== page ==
Medieval Chicken in a Clay Roaster

Total Time
1hr 40mins
Prep 10 mins
Cook 1 hr 30 mins

This is more a technique than a recipe, but it's special in our household because my 10 yo son can do this with minimal help. I have no idea why it's called a medieval chicken, but I originally got the recipe from a colleague. We have never used a cut-up, boneless, skinless or unprepared whole chicken, so I don't know how one would adjust the recipe to work with those cuts. You can substitute smaller roasters or cornish game hens, but adjust the cooking time accordingly. To learn to spatchcock the bird, ask the butcher to do this or check on the internet for a video.

Ingredients Nutrition

Directions

  1. Soak the clay pot according to the manufacturer's instructions.
  2. Spatchcock the chicken, making sure to remove the keel bone and breast cartilage, but not cutting the bird into halves. Rinse.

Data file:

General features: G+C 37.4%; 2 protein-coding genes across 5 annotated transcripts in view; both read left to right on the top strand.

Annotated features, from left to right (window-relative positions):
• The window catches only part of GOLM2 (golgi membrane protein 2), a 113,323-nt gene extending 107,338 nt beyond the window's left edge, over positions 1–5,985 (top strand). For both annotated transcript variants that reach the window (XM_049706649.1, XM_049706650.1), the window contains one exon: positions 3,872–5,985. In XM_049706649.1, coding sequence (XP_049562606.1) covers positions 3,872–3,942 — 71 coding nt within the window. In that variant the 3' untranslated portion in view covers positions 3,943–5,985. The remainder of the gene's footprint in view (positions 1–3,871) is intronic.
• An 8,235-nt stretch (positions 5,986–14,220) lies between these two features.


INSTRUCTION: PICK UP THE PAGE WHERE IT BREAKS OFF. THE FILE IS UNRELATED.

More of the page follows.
3. Season the chicken inside and out to taste with the salt and pepper.
  4. Combine the softened butter and the minced garlic. The amount of garlic should be adjusted based upon your preference.
  5. Using your fingers, spread the garlic butter between the meat and the skin of the breast and leg meat.
  6. Wrap the chicken around the quartered onions and fresh rosemary and place in the prepared clay pot.
  7. Pour the white wine and the orange juice over the prepared bird, allowing the excess liquid to pool at the bottom of the pot.
  8. Place covered clay pot in COLD oven and turn the heat on to 450 degrees. Bake until the chicken is cooked (use an oven thermometer) through, checking often after the one hour mark. The time will vary based upon the size of the bird(s). (In our oven, baking time is typically between 75 and 90 minutes.).
  9. As the bird gets close to being done, take the cover off the pot and allow it to brown.
  10. Allow the chicken or hens to cool for 10 minutes in the pot with the juices after removing from the oven. Collect the juices and skim off as much fat as possible.
  11. Cut up and serve the bird with some of the lovely skimmed juice on the side. Thicken it if you want, but we like it just as is.
Most Helpful

5 5

I used vermouth instead of white wine and it turned out great. The broth makes wonderful stock. I used a small chicken, placed it breast-side up to keep the onion inside, but it cooked pretty quickly. Next time I'll cut back the time.